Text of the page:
A just completed biennial naval exercise between Thailand and Singapore saw for the first time the participation of a submarine from the Republic of Singapore Navy (RSN). Codenamed Exercise Singsiam, this year marks its 18th iteration since first being held in 1981. Thailand and Singapore hold long-standing close relations both economically and militarily. This exercise is but one example of the closeness of the relationship which has endured.
This Year’s Exercise
Singsiam this year ran from November 2 to 12 in the Strait of Malacca and the Andaman Sea. Intended to increase interoperability and develop and promote strong maritime partnerships between both countries, Singsiam has so far been quite successful. The primary focus of the exercise this year was on anti-submarine warfare (ASW) and gunnery activities. Four surface ships, one submarine, and several aviation assets took part. In addition to the first introduction of a submarine, this year’s exercise also saw the first joint deployment of helicopters in ASW drills.
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The RSN contributed the Formidable-class frigate RSS Intrepid, the Victory-class missile corvette RSS Vigour and the RSS Archer, an Archer-class diesel-electric submarine. In addition there was an S-70B naval helicopter embarked on the Intrepid. The Archer is an extensively upgraded Västergötland-class submarine formerly of the Swedish Navy and commissioned into the RSN in 2011.
The Royal Thai Navy (RTN) contributed the Naresuan-class frigate HTMS Naresuan, a Chao Phraya-class frigate HTMS Saiburi, two S-70B naval helicopters and one Dornier-228 maritime patrol aircraft. The Naresuan and Saiburi are both Chinese built warships with the former being perhaps the most advanced surface ship of the RTN.
Speaking on the use of a submarine and helicopters, Edwin Leong, commanding officer of the RSN Missile Corvette Squadron said at the opening ceremony “The inaugural participation of these assets, made possible by the conducive conditions and vast expanse of the Andaman Sea, will open up a whole new frontier for mutual learning and cooperation. This augurs well for the future of Exercise Singsiam”.
Thailand and Singapore: Submarines
The RSN currently has four diesel-electric submarines, two Archer-class and two Challenger-class. The Challenger-class like the Archer’s are extensively modified former Swedish submarines. In December 2013, Singapore signed a contract with German company ThyssenKrupp Marine Systems (TKMS) for the construction of two new Type 218SG diesel electric submarines to replace the Challenger’s. This June, construction began on both in Germany. The Type 218SG is substantially larger than submarines of the Archer and Challenger-classes and will allow the RSN to conduct long-range oceangoing missions. The current fleet is optimized for operations in littorals and shallow waters.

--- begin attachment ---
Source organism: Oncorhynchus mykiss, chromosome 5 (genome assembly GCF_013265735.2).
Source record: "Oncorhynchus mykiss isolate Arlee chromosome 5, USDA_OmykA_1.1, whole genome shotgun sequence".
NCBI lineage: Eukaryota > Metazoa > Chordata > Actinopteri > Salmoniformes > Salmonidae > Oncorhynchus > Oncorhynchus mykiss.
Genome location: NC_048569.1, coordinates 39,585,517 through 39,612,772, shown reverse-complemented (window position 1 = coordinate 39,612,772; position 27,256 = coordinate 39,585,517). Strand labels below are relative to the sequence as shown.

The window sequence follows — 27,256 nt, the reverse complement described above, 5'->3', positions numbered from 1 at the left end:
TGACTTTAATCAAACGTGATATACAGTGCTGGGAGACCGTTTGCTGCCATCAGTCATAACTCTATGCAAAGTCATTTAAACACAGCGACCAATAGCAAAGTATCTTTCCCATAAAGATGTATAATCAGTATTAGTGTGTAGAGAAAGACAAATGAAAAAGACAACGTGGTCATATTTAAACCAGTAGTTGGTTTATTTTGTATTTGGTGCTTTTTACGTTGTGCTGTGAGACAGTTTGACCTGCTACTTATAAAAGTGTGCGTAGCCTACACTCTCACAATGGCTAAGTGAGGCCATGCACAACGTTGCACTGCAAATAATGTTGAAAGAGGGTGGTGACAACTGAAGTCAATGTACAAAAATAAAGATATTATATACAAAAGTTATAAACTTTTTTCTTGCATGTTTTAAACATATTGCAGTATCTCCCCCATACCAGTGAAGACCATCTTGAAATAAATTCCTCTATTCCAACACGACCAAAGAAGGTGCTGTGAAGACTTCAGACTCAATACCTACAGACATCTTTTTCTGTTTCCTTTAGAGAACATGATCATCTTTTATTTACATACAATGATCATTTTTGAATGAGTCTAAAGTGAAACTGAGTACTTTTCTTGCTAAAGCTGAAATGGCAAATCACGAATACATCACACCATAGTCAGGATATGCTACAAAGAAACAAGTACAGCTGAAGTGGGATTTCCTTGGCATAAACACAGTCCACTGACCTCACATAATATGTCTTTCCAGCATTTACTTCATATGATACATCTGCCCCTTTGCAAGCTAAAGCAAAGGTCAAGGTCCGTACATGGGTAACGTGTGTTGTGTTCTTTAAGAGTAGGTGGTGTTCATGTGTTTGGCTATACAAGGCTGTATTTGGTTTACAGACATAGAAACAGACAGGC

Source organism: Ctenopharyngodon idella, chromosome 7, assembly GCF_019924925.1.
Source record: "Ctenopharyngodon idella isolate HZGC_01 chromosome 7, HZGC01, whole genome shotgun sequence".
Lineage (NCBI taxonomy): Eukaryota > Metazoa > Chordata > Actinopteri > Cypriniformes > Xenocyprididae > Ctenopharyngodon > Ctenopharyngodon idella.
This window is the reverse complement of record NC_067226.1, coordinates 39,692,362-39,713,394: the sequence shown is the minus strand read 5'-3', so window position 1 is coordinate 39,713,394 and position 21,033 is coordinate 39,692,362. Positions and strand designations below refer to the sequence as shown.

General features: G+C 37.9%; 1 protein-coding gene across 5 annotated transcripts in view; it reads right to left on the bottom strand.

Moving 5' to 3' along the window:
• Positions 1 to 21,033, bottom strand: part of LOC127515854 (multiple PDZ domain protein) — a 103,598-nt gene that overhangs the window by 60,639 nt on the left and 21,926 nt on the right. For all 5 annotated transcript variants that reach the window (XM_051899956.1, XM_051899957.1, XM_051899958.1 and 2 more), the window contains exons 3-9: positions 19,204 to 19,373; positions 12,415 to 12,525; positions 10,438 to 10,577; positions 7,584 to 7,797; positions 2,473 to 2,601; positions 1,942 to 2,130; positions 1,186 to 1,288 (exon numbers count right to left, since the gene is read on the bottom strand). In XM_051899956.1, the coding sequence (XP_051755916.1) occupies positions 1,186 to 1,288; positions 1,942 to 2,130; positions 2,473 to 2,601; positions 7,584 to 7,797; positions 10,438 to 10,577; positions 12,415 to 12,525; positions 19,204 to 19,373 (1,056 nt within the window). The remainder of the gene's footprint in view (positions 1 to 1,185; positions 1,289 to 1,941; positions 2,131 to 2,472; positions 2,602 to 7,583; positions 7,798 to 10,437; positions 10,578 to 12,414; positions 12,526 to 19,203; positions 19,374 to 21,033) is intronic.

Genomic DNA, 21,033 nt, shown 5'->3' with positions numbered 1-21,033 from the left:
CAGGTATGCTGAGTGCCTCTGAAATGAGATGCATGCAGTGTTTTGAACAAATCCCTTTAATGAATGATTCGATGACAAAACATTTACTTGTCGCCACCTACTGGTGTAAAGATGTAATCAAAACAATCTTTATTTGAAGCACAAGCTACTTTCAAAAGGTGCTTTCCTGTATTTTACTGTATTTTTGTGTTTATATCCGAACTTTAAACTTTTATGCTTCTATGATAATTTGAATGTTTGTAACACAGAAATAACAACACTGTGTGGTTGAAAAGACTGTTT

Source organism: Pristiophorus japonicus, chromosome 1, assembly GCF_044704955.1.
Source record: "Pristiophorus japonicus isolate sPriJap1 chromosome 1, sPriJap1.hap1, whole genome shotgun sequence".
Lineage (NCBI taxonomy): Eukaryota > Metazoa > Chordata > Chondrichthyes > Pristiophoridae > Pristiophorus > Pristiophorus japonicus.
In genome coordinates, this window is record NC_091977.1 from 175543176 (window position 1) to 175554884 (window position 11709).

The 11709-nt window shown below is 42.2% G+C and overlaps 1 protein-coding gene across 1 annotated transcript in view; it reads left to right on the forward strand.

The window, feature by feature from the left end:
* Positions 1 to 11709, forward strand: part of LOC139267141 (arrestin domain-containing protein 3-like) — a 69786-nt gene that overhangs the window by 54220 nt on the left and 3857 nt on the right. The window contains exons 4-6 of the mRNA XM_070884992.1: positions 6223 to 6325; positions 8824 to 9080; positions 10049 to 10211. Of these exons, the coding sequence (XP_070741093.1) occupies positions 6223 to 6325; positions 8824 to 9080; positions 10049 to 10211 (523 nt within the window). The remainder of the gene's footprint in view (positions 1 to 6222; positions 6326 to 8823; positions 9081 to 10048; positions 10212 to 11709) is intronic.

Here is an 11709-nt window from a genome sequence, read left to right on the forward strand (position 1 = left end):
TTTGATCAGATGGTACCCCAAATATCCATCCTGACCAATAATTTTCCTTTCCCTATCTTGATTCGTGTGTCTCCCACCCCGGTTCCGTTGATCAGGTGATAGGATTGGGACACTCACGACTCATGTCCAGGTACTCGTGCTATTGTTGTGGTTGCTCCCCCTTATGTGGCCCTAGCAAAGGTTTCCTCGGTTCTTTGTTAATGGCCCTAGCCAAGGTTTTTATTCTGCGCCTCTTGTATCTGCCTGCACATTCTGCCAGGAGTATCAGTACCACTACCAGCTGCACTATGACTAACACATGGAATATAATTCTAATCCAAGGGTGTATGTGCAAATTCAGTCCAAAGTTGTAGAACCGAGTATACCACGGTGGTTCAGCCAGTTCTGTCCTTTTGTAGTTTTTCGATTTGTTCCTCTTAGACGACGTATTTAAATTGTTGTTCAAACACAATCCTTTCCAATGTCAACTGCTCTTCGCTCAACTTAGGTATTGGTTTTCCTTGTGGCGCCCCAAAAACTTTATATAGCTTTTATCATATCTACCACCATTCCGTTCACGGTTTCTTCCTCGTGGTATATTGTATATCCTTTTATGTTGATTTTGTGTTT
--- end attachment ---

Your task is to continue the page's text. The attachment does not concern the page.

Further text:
The RTN does not field any submarines though has been trying to acquire them for some time. This June it seemed that Thailand had finalized a deal with China for the purchase of three Type 039B Yuan-class submarines at a total cost of US$1.1 billion. In the weeks that followed though, questions over the planned purchase arose that put the future of the deal in question. Politically, some saw the move by Bangkok as an attempt at deepening the relationship with Beijing at the expense of U.S.-Thai relations. On the other hand, financial issues in a country with relatively conservative levels of defense spending put negative pressure on the deal. For now it seems that the deal is temporarily suspended pending further review by the government and military.
Exercise Singsiam has endured for over three decades in a region where defense relationships are often difficult to manage. For Thailand and Singapore, beyond the military benefits of holding the exercise, an atmosphere of collaboration is created and promoted. Arguably, Singapore has one of the most technologically advanced navies in Southeast Asia while Thailand is slowly upgrading its own though financial issues are impeding it. The introduction of a submarine to the exercise this year highlights the growing importance of submarines in the region.
Vietnam is expanding its submarine fleet, Indonesia is looking to Russia for new submarines, and Australia is looking to Japan for new submarines. With the critically important Strait of Malacca which is vitally important to international trade, the importance of submarines cannot be understated in the region. As a result, the incorporation of a submarine into this exercise and the conducting of ASW drills reflect a new defense reality that Southeast Asian countries must contend with.